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Sheffield Hallam University

Nutrition, Diet and Lifestyles

UCAS Code: L535
BSc (Hons) 3 years full-time 2017
Ucas points guide

96-112

% applicants receiving offers

92%

Subjects
  • Social work
Student score
68% LOW
% employed or in further study
93% LOW
Average graduate salary
£20.3k MED
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What do you need to get in?

Source: UCAS

Main entry requirements

A level
Not Available

Scottish Highers
Not Available

BTEC Diploma
Not Available

UCAS tariff points
96-112

UCAS tariff points (Scotland)
112

If your qualifications aren’t listed here, you can use our UCAS points guide of 96-112 and refer to the university’s website for full details of all entry routes and requirements.

The real story about entry requirements

% applicants receiving offers

92%

Provided by UCAS, this is the percentage of applicants who were offered a place on the course last year. Note that not all applicants receiving offers will take up the place, so this figure is likely to differ from applicants to places.

What does the numbers of applicants receiving course offers tell me?

Tuition fee & financial support

£9,250

Maximum annual fee for UK students. NHS-funded, sandwich or part-time course fees may vary.

If you live in:

  • Scotland and go to a Scottish university, you won’t pay tuition fees
  • Northern Ireland and go to an NI uni, you’ll pay £3,805 in tuition fees
  • Wales you’ll pay £3,810 in fees and get a tuition fee grant to cover the rest
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Will this course suit you?

Sources: UCAS & KIS

Every degree course is different, so it’s important to find one that suits your interests and matches the way you prefer to work – from the modules you’ll be studying to how you’ll be assessed. Top things to look for when comparing courses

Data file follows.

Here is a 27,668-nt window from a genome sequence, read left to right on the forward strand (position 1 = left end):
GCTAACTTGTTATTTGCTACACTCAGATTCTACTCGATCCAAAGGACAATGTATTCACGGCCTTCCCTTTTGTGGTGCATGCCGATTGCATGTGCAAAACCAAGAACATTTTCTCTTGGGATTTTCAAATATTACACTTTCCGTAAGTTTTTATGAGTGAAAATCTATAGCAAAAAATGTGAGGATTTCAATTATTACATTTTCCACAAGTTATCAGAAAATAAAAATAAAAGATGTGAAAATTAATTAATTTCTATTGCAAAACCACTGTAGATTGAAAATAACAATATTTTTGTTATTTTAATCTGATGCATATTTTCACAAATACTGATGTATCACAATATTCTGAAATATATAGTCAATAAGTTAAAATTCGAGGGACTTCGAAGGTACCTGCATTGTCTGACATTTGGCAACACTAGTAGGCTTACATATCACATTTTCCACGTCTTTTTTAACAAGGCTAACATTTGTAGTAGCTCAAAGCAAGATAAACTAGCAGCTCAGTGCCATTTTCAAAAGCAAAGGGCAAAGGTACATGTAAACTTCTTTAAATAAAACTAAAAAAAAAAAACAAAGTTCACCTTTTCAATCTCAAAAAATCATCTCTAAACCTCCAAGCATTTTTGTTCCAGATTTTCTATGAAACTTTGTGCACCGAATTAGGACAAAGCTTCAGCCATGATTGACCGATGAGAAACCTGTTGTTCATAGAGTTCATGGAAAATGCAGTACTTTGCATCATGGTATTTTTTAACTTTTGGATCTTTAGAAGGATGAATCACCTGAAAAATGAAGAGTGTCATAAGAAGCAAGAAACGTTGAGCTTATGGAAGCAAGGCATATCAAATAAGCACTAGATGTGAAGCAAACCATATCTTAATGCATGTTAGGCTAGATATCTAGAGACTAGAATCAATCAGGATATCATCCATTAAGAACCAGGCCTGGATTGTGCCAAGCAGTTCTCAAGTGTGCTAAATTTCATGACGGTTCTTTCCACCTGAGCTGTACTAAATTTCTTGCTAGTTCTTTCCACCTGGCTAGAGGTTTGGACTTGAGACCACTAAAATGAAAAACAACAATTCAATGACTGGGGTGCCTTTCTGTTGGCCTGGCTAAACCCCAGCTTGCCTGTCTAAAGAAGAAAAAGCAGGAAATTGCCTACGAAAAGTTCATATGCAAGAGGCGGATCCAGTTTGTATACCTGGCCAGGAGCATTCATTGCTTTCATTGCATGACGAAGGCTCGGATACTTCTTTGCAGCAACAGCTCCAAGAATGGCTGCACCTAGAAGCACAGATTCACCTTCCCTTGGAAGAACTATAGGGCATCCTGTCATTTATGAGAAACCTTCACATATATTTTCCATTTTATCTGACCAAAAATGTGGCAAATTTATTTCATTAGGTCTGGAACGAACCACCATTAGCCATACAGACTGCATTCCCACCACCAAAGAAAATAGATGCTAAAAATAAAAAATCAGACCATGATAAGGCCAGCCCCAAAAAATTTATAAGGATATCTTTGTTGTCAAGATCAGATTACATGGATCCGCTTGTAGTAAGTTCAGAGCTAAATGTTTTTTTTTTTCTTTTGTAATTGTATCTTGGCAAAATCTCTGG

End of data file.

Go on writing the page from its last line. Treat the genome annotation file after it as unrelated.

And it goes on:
Course description

Study a course that enables you to understand how appropriate nutrition, diet and lifestyle choices can improve the health or performance of individuals or population groups, such as athletes. You can choose to specialise in either sport and exercise or food depending on your career ambitions. â?¢ Understand how to prevent nutrition-related illness with a focus on promoting nutrition in the health and fitness or food sector. â?¢ Develop your practical skills in our modern kitchens and laboratories featuring the latest equipment. â?¢ Benefit from a range of learning opportunities, including taking part in real-life health promotion projects. â?¢ Learn from an experienced lecturing team with industry relevant expertise in areas including dietetics, weight management, product development and consumer behaviour.

Modules

Year 1: contemporary business environment: introduction to marketing: nutritional physiology: food composition and safety: food preparation and presentation: introduction to nutrition: professional and academic development Year 2: human resource management: operations and project management: working in the lifestyle sector: exercise nutrition: research for industry : applied nutrition: health physiology Year 3 core: changing health behaviour: topical issues in sport, health and lifestyle: advanced exercise nutrition: project: nutrition and health policy. Year 3 options: epidemiology and nutrition: issues in food and nutrition.

Sheffield Hallam University

Adsetts Learning Centre

Sheffield has all the excitement of a major city but the friendliness of a small town. The university and students' union work together to enhance the student experience; your employability is at the top of our agenda. We have lots of societies, sports clubs and volunteering opportunities, plus the largest number of students in Britain on courses with a year's paid work placement.